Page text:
Max Costes fed into the buzzing crowd, lifting his hands to rile them up. He awaited his turn at the plate in a tie game. 

Matt Shaw struck out, and Costes had very little room for error with runners on and two outs. Maryland baseball had made enough mistakes — this could be a fatal one.

But there was no mistake. Costes cranked the ball into left to break the tie as a runner crossed in a back-and-forth game. Costes’ hit set up the killer as Chris Alleyne slammed a three-run homer in the next frame to seal it.

“Definitely a momentum swing there, especially with the crowd, the crowd was awesome today,” Alleyne said. “I’m feeding off that [and] I think that kinda gave us a boost there at the end.”

Propelled by a late-inning rally, Maryland blew past the Nittany Lions, 8-4.

Maryland started up an all-important conference opener against the Nittany Lions with a whimper. Mistakes rocked the Terps’ fielders early despite a solid start by Nick Dean. 

“I thought we did a good job of not being emotional,” coach Rob Vaughn said. “We just didn’t play very good defensively early.”

Costes dropped an easy underhand toss from Dean to board Penn State’s Jay Harry. 

Then, after a strikeout, he took off.

Quickly popping up and gunning a ball towards second, Luke Shliger had Harry. But the ball veered right and he advanced. Alleyne grabbed it and launched it well over third. Harry strolled home with a shrug as Penn State took an early lead off two straight errors.

“I think it’s just part of the game,” Alleyne said. “I think we just need a little more mental focus. Just be more mentally checked into the game early.”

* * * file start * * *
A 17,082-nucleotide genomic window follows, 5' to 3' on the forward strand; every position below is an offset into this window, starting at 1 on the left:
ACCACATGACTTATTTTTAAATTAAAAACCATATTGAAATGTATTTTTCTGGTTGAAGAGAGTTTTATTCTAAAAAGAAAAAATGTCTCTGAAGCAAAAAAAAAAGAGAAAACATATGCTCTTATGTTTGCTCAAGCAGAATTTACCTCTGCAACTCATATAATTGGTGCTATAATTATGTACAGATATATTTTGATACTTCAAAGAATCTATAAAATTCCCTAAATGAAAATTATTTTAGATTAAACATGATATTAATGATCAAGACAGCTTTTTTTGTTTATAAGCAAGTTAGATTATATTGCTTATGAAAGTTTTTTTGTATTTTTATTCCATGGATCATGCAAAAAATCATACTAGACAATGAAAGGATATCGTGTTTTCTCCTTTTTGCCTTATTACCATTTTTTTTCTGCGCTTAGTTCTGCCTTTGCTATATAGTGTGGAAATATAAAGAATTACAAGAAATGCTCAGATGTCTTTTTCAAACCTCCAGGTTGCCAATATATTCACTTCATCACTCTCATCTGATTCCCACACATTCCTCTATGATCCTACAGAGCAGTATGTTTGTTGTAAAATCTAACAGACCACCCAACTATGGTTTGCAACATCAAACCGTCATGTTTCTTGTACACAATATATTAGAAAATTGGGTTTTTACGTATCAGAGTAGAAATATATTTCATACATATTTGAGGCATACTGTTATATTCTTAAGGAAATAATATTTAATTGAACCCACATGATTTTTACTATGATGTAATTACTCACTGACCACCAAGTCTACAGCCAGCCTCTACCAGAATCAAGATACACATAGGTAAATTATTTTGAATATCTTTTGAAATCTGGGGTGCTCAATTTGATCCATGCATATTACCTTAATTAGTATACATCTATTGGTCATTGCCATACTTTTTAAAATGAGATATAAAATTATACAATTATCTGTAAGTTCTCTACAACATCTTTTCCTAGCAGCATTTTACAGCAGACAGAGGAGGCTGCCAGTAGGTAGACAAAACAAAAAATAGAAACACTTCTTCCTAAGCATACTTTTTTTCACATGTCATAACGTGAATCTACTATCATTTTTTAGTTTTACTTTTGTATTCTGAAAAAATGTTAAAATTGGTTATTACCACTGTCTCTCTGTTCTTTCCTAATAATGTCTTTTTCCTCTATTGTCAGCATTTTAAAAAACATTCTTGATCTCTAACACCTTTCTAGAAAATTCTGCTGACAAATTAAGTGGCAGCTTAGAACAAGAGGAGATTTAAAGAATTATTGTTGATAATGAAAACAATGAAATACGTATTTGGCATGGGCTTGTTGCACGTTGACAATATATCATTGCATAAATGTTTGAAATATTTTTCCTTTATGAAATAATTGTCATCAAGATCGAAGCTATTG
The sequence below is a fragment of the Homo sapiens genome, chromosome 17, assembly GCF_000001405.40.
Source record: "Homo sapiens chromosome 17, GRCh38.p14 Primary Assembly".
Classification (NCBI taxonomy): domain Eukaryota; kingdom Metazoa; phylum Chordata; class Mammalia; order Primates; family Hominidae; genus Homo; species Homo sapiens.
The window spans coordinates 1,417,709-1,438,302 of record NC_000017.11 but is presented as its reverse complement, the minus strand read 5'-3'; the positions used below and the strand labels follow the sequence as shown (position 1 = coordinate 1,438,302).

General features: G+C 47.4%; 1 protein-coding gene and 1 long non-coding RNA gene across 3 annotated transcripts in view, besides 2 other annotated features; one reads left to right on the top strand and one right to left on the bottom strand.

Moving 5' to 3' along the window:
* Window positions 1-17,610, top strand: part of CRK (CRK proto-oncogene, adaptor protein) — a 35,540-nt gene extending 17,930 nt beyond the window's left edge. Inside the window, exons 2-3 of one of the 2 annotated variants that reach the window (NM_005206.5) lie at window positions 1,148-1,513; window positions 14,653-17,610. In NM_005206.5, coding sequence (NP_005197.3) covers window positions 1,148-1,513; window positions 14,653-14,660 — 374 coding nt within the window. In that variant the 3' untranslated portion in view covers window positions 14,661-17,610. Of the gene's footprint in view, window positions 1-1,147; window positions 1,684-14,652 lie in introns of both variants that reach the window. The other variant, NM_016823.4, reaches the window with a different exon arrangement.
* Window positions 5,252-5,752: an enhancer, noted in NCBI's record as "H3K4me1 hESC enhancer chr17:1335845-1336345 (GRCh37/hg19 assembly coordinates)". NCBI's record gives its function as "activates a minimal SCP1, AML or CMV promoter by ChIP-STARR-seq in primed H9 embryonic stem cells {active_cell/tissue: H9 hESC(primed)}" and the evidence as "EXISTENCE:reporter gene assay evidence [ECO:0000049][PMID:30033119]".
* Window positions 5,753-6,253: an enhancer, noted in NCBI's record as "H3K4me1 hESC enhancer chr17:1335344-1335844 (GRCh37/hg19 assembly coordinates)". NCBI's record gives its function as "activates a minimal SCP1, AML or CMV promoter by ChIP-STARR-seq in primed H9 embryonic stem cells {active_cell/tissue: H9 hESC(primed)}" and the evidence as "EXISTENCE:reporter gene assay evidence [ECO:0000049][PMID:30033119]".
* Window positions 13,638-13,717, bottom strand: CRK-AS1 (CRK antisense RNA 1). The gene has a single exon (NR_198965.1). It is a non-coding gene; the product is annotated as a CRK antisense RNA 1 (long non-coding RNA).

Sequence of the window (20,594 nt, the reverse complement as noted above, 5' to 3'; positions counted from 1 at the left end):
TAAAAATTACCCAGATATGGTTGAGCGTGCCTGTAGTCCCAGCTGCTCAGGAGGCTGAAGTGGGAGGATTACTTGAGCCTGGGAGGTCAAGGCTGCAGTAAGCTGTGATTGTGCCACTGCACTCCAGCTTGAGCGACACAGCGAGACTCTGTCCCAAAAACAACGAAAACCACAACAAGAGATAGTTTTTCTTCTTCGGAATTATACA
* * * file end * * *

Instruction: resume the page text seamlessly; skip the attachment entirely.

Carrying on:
[Maryland baseball enters Big Ten play as a favorite]

Despite the poor start, Maryland soon awoke. Quickly grabbing a pair of bases via a Costes walk and a cracked double to right by Troy Schreffler, the Terps had the chance to score. Bobby Zmarzlak took the initiative with a sacrifice bunt to cross Costes and even up the score.

Maryland carried the steady offensive approach into the third frame. Nick Lorusso walked and Matt Shaw grounded one into the left-field gap to hit him home — not exactly a bombs-away approach.

Zmarzlak changed that.

Smashing the first pitch of the fourth inning to left-center, Zmarzlak sent Nittany Lions pitcher Jaden Henline staring skyward, rolling his head back as he slumped his shoulders. The junior’s home run gave Maryland a key 3-1 lead after a trio of errors haunted them.

Inefficient batting couldn’t turn the homer into a rally as the Terps still weren’t delivering at the plate. Thanks to decent mound play by Dean, Maryland stayed close.

“It was really good to have a pretty good outing after the last two [where] I struggled a little bit,” Dean said. “It’s just good to get back on the right track and I’m glad we got the win.”

But Dean soon got knocked out of alignment as a two-run sixth inning by Penn State tied the game. 

[Maryland baseball dodges defeat at George Mason, 3-1]

Schreffler was close to blocking the spark. Missing narrowly on a line-drive to right, Schreffler backtracked as the ball rolled away from him and the Nittany Lions grabbed a triple. 

Penn State’s Matt Wood soon took a Dean pitch left to score a runner. Dean’s cracks manifested further as Wood stole second and took third off a single.

One high fly to right later, and the Nittany Lions snatched the tie. A similar play in the next inning broke the tie.

“I thought Dean was outstanding tonight,” Vaughn said. “This is not a fun night to play baseball. It’s cold. The wind was blowing 50 miles an hour when we got out here. . . Not a fun night to play baseball [but] I thought he did exactly what your ace does.”

The momentum leaned heavily towards Penn State. A mistake-filled day by the Terps left them with ground to make up.

A key moment was needed for Maryland in the seventh frame. 

And Costes delivered with an RBI bomb to the left to score Alleyne. 

Next inning, Alleyne’s three-RBI slug sealed the envelope and Noah Mrotek’s relief appearance placed the seal on it for Maryland’s 21st win. 

“I thought the boys never panicked,” Vaughn said. “They fought really, really hard. And your captain comes up with a huge swing in the eight and [we] found a way to win.”